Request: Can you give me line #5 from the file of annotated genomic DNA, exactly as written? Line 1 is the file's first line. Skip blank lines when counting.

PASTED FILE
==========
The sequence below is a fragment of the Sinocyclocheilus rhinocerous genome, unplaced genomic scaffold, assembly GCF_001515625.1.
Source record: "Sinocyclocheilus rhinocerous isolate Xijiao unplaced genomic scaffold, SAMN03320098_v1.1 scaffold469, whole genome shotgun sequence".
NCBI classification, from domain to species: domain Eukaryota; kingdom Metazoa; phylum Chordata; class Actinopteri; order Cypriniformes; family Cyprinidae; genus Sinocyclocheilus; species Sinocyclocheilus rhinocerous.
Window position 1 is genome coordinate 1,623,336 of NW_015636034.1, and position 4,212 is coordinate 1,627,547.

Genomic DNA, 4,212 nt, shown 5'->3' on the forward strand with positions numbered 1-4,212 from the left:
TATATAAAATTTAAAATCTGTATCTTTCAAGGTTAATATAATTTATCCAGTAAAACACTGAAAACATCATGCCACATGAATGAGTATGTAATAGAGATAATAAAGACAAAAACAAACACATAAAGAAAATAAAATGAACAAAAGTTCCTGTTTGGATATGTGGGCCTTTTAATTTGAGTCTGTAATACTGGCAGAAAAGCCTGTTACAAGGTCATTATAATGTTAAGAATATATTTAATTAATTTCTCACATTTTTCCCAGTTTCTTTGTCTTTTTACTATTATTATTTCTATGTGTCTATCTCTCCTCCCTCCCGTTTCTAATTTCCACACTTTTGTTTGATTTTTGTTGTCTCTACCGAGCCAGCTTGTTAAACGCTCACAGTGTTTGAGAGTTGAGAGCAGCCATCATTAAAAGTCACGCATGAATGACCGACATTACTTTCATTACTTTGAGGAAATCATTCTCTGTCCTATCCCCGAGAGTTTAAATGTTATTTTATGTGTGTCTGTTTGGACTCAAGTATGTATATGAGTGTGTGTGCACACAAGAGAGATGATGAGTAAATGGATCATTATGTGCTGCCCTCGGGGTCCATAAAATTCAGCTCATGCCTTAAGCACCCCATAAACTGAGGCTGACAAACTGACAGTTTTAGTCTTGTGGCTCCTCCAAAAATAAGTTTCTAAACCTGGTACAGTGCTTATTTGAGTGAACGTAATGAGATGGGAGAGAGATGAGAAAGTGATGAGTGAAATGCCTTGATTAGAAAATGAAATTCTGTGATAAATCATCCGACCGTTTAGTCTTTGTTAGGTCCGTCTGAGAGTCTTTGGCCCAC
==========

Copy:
Genomic DNA, 4,212 nt, shown 5'->3' on the forward strand with positions numbered 1-4,212 from the left: